Sunday, May 29, 2016

Insights for practitioners into empirical software architecture research

Associate Editor: Mehdi Mirakhorli (@MehdiMirakhorli)

Software architecture is an applied discipline. Therefore, research in that area should eventually offer practitioners useful and trustworthy results.

What we did: To find out more about the state of empirical software architecture research and its relevance for practitioners, we looked at research papers published between 1999 and 2015 at the most popular architecture conferences:
·       CBSE (International ACM SIGSOFT Symposium on Component-based Software Engineering)
·       ECSA (European Conference on Software Architecture)
·       QoSA (International ACM SIGSOFT Conference on the Quality of Software Architectures)
·       WICSA (Working IEEE/IFIP Conference on Software Architecture)
We went through a total of 667 “full” papers out of which 115 (i.e., around 17%) turned out to be “empirical”. In other words, 17% presented research based on systematically collected evidence from observation or experience [1], using methods such as case studies, experiments or surveys (the remaining 83% of papers present solutions or new methods without evaluation, experience reports, tools, etc.). The full study has been published as a research paper at WICSA 2016 [2] and a preprint is available [5]. In this post, we briefly highlight some of the insights.

Insight 1 – Amount of empirical work is increasing: Since around 2010, there is an increasing trend to publish empirical research in software architecture. The figure below shows the relative contribution of empirical papers compared to all papers published in a year.
Empirical methods are used equally to (a) to study phenomena (e.g., to understand how architecture decisions are made in practice) and (b) to evaluate approaches (e.g., to evaluate a new approach for capturing architectural knowledge). Therefore, current empirical research helps us understand software architecture practice (for example, to identify the real problems that research should tackle), but also contributes to increasing the confidence in the validity of newly proposed approaches and methods.



Insight 2 – Involvement of practitioners as researchers/co-authors is limited: On average, every two papers have one industry author but five authors from academia. Around 70% of papers have no industry author at all. Overall, empirical papers have roughly the same number of authors from industry than non-empirical papers. Little active involvement of practitioners (assuming that co-authors are actively involved in the research presented in a paper) might be due to challenges related successful industry-academia collaborations (e.g., champions in industry organizations, buy-in support commitment to contribute to industry needs) [3].

Insight 3 – Involvement of practitioners as study participants increases: Half of the empirical studies involve humans as subjects or study participants (e.g., in as participants in case studies or respondents of surveys). Most of these studies (68%) involve practitioners from industry (with the exception of experiments where students are the dominating participants). This involvement of practitioners is one way to increase the applicability and relevance of research findings for practice.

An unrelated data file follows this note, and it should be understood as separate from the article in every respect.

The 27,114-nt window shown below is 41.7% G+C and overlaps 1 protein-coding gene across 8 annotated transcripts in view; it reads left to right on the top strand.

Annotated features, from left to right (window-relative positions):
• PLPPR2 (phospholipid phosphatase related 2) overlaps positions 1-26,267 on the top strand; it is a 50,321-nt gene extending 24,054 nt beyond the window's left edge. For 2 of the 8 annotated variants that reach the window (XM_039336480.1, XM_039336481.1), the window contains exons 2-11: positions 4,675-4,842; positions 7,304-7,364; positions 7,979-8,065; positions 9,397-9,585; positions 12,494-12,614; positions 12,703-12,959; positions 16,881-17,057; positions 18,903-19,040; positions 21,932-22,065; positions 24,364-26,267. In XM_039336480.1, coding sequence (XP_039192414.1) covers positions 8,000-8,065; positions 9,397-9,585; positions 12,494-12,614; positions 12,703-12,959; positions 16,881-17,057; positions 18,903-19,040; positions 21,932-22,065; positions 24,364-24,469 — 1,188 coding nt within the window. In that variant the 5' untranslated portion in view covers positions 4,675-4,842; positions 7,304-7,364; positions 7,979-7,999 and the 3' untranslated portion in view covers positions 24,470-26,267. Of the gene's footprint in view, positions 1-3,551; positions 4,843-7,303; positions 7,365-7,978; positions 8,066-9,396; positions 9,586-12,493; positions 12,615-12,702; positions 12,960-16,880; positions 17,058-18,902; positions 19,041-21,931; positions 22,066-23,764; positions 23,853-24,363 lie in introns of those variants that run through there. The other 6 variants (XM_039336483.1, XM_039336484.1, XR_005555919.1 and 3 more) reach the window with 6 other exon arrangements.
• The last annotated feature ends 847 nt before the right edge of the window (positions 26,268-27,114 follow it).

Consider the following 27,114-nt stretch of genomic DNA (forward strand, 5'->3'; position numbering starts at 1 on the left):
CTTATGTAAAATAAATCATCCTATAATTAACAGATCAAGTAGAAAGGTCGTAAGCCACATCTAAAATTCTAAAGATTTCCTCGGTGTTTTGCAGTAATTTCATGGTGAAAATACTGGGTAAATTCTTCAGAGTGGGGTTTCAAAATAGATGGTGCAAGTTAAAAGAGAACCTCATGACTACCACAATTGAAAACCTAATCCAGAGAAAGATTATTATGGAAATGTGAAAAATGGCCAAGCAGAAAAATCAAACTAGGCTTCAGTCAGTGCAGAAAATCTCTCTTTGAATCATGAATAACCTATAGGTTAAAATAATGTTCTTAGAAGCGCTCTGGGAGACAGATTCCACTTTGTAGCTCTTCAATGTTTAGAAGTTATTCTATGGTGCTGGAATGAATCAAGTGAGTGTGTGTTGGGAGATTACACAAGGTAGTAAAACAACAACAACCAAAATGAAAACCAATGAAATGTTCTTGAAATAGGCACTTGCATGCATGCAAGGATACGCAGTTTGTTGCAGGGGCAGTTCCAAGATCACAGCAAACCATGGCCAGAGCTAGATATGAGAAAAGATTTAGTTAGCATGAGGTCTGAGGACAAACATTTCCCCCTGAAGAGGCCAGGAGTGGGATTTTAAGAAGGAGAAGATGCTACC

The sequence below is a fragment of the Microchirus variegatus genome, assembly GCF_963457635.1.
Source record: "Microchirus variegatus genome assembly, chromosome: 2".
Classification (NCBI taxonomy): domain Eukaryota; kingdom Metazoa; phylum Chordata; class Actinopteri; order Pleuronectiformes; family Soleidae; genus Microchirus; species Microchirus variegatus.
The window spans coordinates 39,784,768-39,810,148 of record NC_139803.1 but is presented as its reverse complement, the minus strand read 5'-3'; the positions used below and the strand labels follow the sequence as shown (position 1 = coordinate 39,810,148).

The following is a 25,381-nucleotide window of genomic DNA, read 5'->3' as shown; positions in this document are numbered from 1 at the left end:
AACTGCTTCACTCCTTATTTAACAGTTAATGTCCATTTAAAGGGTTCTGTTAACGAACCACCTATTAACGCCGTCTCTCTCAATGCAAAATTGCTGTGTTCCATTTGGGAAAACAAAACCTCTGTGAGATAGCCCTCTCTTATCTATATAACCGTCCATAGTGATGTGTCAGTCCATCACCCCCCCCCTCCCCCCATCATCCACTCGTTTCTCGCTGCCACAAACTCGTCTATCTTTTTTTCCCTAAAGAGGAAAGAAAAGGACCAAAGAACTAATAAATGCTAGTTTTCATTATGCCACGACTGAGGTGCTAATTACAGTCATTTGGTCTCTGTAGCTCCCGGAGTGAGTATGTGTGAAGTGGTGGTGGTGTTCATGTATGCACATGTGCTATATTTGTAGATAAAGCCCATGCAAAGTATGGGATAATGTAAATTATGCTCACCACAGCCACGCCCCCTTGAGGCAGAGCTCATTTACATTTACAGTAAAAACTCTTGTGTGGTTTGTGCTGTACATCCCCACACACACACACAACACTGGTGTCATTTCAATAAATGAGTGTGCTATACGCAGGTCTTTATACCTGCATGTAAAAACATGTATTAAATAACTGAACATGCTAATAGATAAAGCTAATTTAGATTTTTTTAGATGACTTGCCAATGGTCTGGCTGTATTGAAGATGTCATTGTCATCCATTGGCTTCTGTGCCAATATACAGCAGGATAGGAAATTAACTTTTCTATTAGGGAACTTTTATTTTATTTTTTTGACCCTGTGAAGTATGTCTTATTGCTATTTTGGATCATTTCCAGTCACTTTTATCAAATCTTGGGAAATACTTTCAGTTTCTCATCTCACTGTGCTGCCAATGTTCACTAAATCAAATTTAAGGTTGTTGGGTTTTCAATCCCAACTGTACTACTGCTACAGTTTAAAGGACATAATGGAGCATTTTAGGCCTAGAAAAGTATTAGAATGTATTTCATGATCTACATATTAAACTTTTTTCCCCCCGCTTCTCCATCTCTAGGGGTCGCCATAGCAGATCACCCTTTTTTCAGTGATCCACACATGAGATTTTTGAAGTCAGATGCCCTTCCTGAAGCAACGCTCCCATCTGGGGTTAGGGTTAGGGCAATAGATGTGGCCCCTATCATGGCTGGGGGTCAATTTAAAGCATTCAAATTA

Insight 4 – Trustworthiness and rigor vary: Most studies (60%) discuss validity threats and acknowledge limitations. On the other hand, we should be careful when interpreting research findings: Many so-called “evaluations” presented in papers are often only illustrations using toy examples. Also, replications to confirm or refute previous findings and to build our confidence in research outcomes are almost non-existent in software architecture research. There might be a misconception in the research community that replications have little scientific value.

Insight 5 – There is a potential mismatch between research topics and trends in industry: Component selection and composition, architecture reasoning and decisions are dominating themes in empirical papers in the period 1999-2015. Michael Keeling in his reflection on emerging trends at SATURN [4] found architecting for DevOps, flexible design, lightweight architecture design methods and a renewed interest in architecture fundamentals as trends at SATURN. We couldn’t find these topics as trends in empirical papers.

Summary: Applying empirical methods puts an increasing demand on planning, conducting and evaluating research and its results, and presenting it in a way that is accessible and meaningful for practitioners. On the other hand, empirical research allows practitioners to get actively involved in collaborations with academics, both to explore emerging phenomena of interest (and to find out about the real problems in software architecture practice) and to evaluate new approaches that address practically relevant problems.

References:
  1. D. Sjoberg, T. Dyba, and M. Jorgensen, "The Future of Empirical Methods in Software Engineering Research," in Future of Software Engineering (FOSE) Minneapolis, MN: IEEE Computer Society, 2007, pp. 358-378.
  2. M. Galster and D. Weyns, "Empirical Research in Software Architecture - How far have we come?," in 13th Working IEEE/IFIP Conference on Software Architecture (WICSA) Venice, Italy: IEEE Computer Society, 2016.
  3. C. Wohlin, A. Aurum, L. Angelis, L. Philips, Y. Dietrich, T. Gorschek, H. Grahn, K. Henningsson, S. Kagstrom, G. Low, P. Rovegard, P. Tomaszewski, C. Van Toorn, and J. Winter, "The Success Factors Powering Industry-Academia Collaboration," IEEE Software, vol. 29, pp. 67-73, 2012.
  4. M. Keeling, "Lightweight and Flexible - Emerging Trends in Software Architecture from the SATURN Conferences," IEEE Software, vol. 32, pp. 7-11, 2015.
  5. https://people.cs.kuleuven.be/danny.weyns/papers/2016WICSA.pdf

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